Bahrain promises media freedoms

Bahrain’s leaders promised Sunday to expand media
freedoms in another apparent attempt to quell plans for the first major
anti-government protests in the Gulf since the uprising in Egypt.

The tiny kingdom of Bahrain is among the most politically
volatile in the Gulf and holds important strategic value for the West as the
home as the US Navy’s 5th Fleet. Bahrain’s majority Shiites have long
complained of discrimination by the ruling Sunni dynasty, whose crackdown on
dissent last year touched off riots and clashes.

Shiite-led opposition groups and others have joined calls
for demonstrations on Monday — the anniversary of Bahrain’s 2002 constitution that brought some pro-democracy reforms
such as an elected parliament.

Security forces were
deployed in malls and other key spots around Bahrain on Sunday in a clear
warning against holding the rallies, but a prominent human rights activist
predicted “chaos and bloodshed” if attempts are made to crush the planned

Bahrain’s leaders,
meanwhile, have stepped in with concessions to try to defuse the protests.

Government media
monitors began talks Sunday with publishers and others to draft new rules to
limit state controls. The official Bahrain News Agency, meanwhile, launched a
new multimedia service that includes social media applications to seek more

It’s unclear, however,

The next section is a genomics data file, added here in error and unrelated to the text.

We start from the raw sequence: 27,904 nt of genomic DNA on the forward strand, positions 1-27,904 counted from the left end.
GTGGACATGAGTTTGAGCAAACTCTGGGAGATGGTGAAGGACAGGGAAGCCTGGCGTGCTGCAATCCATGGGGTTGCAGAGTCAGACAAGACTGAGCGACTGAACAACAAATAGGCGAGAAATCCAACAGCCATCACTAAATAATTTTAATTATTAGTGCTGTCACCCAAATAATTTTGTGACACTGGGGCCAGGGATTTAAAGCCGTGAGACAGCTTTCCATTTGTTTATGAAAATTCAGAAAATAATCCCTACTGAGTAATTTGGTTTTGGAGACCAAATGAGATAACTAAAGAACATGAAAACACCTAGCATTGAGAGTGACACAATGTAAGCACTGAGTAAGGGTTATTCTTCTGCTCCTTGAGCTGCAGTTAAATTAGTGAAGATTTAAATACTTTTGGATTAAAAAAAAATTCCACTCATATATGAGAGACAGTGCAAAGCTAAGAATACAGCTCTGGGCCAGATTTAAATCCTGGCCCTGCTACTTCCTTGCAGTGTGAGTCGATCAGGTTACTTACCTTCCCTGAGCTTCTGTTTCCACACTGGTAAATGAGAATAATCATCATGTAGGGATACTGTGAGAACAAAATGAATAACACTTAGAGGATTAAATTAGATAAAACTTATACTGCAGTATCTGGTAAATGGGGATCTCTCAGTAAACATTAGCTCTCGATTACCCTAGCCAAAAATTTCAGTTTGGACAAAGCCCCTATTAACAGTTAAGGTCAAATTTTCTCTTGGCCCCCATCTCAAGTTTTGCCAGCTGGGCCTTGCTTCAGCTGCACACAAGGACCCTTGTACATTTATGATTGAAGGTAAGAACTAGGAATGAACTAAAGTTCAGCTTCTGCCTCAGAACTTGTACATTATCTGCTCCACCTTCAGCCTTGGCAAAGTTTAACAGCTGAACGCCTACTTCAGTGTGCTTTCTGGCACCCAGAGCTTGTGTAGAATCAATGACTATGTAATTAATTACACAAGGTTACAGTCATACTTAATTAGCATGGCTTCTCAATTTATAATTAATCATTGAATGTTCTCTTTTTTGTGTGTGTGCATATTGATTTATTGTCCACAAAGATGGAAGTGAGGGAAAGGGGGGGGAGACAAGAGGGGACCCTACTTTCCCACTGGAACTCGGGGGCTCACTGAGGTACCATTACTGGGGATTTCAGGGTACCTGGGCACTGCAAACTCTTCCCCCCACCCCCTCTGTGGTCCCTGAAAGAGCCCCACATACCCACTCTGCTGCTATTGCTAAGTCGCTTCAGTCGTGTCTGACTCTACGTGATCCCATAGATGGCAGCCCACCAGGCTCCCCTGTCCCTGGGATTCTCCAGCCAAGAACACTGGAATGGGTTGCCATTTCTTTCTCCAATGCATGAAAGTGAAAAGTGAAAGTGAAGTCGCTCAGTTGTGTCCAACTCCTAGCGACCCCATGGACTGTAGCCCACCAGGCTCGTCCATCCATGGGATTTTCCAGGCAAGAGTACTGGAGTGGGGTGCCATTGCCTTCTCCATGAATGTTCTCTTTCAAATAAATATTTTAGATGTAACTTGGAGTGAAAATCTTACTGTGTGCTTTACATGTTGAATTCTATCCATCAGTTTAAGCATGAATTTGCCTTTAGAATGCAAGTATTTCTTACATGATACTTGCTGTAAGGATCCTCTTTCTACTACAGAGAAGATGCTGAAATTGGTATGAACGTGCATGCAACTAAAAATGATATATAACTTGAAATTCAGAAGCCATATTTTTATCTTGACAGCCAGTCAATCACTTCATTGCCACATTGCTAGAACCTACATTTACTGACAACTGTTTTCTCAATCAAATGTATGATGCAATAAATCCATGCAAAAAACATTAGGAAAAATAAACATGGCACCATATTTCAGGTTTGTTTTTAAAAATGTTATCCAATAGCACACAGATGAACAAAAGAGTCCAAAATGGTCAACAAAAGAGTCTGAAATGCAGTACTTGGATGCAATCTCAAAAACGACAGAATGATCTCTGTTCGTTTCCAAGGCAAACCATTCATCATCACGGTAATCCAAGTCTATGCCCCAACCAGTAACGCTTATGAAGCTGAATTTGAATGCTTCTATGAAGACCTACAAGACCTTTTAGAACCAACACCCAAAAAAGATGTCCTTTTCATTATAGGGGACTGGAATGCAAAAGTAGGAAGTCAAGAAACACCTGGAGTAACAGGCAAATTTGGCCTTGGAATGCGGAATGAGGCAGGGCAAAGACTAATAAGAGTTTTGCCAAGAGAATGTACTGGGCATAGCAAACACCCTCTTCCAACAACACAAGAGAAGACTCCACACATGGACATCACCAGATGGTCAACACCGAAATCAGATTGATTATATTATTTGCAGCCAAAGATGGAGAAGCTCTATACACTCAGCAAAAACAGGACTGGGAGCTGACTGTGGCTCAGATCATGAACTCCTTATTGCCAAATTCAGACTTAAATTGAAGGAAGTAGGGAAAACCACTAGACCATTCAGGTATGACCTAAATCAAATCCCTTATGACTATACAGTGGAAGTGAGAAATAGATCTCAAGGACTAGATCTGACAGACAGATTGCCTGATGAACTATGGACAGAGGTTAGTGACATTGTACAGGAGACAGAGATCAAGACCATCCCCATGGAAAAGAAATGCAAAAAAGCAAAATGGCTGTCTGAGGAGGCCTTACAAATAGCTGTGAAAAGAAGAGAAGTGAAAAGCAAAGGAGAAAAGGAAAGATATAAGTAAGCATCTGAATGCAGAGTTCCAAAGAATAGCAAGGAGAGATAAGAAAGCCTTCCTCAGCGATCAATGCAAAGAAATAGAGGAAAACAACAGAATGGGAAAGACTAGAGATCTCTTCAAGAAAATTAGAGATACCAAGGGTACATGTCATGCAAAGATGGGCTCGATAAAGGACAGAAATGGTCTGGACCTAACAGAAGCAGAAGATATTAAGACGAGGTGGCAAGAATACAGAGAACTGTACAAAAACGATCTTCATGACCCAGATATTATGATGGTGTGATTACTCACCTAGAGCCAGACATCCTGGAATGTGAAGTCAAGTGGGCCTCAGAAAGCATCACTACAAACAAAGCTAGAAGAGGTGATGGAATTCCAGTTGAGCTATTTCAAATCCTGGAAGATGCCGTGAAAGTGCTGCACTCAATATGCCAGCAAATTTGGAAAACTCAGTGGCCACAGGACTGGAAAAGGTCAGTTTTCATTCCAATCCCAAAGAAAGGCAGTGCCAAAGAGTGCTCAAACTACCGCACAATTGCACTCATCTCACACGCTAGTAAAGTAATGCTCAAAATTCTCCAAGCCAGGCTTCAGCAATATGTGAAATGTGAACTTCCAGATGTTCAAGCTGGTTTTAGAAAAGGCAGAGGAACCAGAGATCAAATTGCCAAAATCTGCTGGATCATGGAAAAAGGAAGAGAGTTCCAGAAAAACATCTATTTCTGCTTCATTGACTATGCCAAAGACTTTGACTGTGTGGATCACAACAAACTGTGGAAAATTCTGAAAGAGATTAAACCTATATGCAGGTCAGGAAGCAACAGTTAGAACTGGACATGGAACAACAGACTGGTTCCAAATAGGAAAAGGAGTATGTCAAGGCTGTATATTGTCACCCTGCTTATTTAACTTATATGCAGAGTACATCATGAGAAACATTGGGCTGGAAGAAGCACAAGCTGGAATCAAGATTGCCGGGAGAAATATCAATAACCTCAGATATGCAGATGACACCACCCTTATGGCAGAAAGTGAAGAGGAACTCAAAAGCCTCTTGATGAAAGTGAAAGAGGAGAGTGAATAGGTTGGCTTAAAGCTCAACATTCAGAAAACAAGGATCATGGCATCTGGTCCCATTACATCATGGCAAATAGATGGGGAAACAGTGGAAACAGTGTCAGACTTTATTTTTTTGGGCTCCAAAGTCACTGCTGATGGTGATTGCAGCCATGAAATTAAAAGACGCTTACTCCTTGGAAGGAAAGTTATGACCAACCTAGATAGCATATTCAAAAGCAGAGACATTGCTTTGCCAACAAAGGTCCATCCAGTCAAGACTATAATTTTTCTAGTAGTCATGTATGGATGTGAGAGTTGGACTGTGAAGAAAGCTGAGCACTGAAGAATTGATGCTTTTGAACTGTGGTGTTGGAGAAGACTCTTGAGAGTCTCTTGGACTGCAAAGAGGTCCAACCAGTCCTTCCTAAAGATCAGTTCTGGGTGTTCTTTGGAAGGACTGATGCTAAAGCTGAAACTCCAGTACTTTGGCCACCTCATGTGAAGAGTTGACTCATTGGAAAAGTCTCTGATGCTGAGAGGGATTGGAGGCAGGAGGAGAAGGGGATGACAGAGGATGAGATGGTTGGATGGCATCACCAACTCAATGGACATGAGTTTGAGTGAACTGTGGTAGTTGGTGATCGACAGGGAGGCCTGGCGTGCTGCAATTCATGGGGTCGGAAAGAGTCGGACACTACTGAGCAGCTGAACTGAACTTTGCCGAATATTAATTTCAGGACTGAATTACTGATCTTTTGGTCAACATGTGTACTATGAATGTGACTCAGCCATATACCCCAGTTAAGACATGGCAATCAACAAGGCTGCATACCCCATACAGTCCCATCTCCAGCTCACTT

whether activists and rights groups will be satisfied with the proposed changes
after facing widespread blocks on websites and blogs.

Last week, Bahrain’s
king, Hamad bin Isa Al Khalifa, granted each Bahraini family the equivalent of
nearly $2,700 in an apparent bid to calm tensions.

But the demands go
deeper than economics.

In an open letter to the
king, the independent Bahrain Center for Human Rights called for wide-ranging
reforms to avoid a “worst-case scenario,” including dismantling the security
forces, prosecution of state officials for abuses and the release of 450 jailed
activists, religious leaders and others.

The rights center’s
president, Nabeel Rajab, urged the king to “avoid the fatal mistake committed
by similar regimes in Tunisia and Egypt” and not try to crush planned protests
Monday. He warned further pressures by authorities could push the country into
“chaos or bloodshed.”

On Friday, hundreds of
Bahrainis and Egyptian nationals went out in the streets chanting and dancing
near the Egyptian Embassy in the capital Manama moments after Hosni Mubarak
stepped down as president. Bahraini authorities quickly set up roadblocks to
contain the crowds.

The chances for confrontation
in Bahrain have been further elevated by the ongoing trial of 25 Shiite
activists — including two charged in absentia — accused of plotting against the
state. The detainees have alleged police torture and being made to sign forced
confessions, but the court has moved ahead with the proceedings. The next
session is scheduled for 24 February.

Bahrain’s Al Wasat
newspaper reported Sunday that one of the suspects had a heart attack while in
custody and was hospitalised.

Opposition groups in
Kuwait had called for an anti-government protests last week, but shifted the
date to March 8 after the resignation of the country’s scandal-tainted
interior minister.

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